2 A. If steam pressing has diminished the visibility of the dressmaker’s tracing paper markings, use Tailor’s Chalk to mark the neckline curve. You may stay stitch the neckline if needed before clipping it so that it will curve smoothly to the neckline of the bodice.

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Roll Collar with Neckline Facing, Part 1: The pattern

Instructions from “Reader’s Digest Complete Guide to Sewing”, Pleasantville, NY, 1980.

1 A. The instructions from “Reader’s Digest Complete Guide to Sewing” are the basis of my approach combined with what I remember from the technique I learned at the French Fashion Academy. The Rolled Collar is prepared as previously described before creation of the facing and this phase of the garment construction.

The facing for the front of the blouse is in one piece with the bodice.

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Back to the Donna Blouse–New Developments

I had time in the evenings this past week to do further work on The Donna Blouse. The weather has not been quite as cold as last month and I’ve kept my heaters on for longer periods of time during the evening. I decided to put aside the previous version of the blouse made up in red cotton broadcloth. Although the fabric is a beautiful color it turns out to be too thick for a blouse with a waistline yoke. As I became better acquainted with this weight of broadcloth I realized it would work better for summer skirts or a dressmaker’s suit.

I had on hand some lightweight cotton blend shirting that I had ordered that has a very pretty print. I decided to cut the pattern out again. This time the sewing went so quickly and so easily that I knew at last I was getting my touch back thanks to the selection of the right fabric.

I also constructed the rolled collar differently, using a neckline facing this time. The results are so beautiful and so easy that this is now my favorite way to sew a collar in.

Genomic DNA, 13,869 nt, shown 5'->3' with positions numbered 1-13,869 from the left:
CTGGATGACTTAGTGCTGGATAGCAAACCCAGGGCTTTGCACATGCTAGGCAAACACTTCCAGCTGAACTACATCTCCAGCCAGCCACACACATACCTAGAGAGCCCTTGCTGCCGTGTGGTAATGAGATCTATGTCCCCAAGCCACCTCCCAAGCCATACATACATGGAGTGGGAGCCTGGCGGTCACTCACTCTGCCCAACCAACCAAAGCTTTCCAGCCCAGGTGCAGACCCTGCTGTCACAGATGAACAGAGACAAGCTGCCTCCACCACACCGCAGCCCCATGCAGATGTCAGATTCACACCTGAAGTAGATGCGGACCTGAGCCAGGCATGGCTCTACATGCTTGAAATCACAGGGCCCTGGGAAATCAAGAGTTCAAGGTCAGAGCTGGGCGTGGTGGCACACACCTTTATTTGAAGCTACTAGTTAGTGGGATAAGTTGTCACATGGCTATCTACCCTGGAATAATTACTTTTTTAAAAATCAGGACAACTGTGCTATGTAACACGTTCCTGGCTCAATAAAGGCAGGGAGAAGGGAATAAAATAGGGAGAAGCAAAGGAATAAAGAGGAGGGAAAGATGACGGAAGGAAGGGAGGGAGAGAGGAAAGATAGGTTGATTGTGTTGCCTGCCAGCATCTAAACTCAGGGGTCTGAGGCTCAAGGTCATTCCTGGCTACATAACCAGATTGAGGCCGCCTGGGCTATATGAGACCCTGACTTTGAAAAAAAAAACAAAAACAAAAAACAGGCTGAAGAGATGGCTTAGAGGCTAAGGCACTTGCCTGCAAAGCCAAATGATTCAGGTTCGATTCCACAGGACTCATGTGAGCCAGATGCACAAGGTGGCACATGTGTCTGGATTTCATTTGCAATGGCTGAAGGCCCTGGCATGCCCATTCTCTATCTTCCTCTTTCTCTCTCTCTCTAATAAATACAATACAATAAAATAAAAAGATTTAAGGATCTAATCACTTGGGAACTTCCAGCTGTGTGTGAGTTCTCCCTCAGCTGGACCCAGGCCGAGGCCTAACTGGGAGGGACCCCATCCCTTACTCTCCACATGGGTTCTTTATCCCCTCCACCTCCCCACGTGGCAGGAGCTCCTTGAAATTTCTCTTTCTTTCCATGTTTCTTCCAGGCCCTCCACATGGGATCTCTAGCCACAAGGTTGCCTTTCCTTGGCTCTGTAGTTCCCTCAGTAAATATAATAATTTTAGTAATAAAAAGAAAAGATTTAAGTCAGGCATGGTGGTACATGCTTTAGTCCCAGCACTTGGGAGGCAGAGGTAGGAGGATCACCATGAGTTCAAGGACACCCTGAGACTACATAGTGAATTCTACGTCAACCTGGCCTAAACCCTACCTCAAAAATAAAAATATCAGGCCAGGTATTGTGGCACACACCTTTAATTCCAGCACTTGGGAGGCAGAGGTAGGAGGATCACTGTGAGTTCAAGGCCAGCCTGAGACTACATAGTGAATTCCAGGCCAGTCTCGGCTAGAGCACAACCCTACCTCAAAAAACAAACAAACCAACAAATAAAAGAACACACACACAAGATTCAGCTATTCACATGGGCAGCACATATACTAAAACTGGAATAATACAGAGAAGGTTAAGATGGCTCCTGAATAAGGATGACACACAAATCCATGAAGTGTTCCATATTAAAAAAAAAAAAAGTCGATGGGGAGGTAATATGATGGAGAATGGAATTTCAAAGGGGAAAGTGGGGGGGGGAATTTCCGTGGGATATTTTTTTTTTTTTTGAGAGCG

It’s my hope that in showing how the process of drafting your own patterns, and then following through to the construction of the garment, will heighten awareness of the evolution of the style. This is in all sense of the words an evolutionary process. It’s not always a smooth process but the results are very satisfying if you’re up to the challenges.

What you’re seeing here is what happens in the workrooms of any designer, although their methods and processes are faster and utilize more machine sewing. Samples that arrive from off-shore producers are often evaluated and re-evaluated several times as the designer, patternmaker and manufacturing facilities work out the details. It can take two or three versions of a sample before the roll of a collar or width of a cuff and length of a blouse are finalized.

In the next series of postings I’ve detailed how to create the neckline facing for a roll collar along with instructions for providing a pretty finishing touch.

I’m very excited about these new developments. I’ve ordered 3 yards of black Linaire which matches the black dye lot of the new fabric for the Donna Blouse. I plan to make another half circle skirt from it that will have a softer drape than the cotton denim one. It’s a good contrast and exercise to make a favorite garment in different weights of suitable fabrics. The experience brings to life the properties of each fabric.

Please refer to these postings for details of the process from start to finish:

Roll Collar with Neckline Facing, Part 1: The pattern

Roll Collar with Neckline Facing, Part 2: Preparing the collar and sewing the facing

Roll Collar with Neckline Facing, Part 3: Finger Pressing the seams open and stay stitching by hand

Roll Collar with Neckline Facing, Parts 4 and 5: Finishing and Steam pressing the facing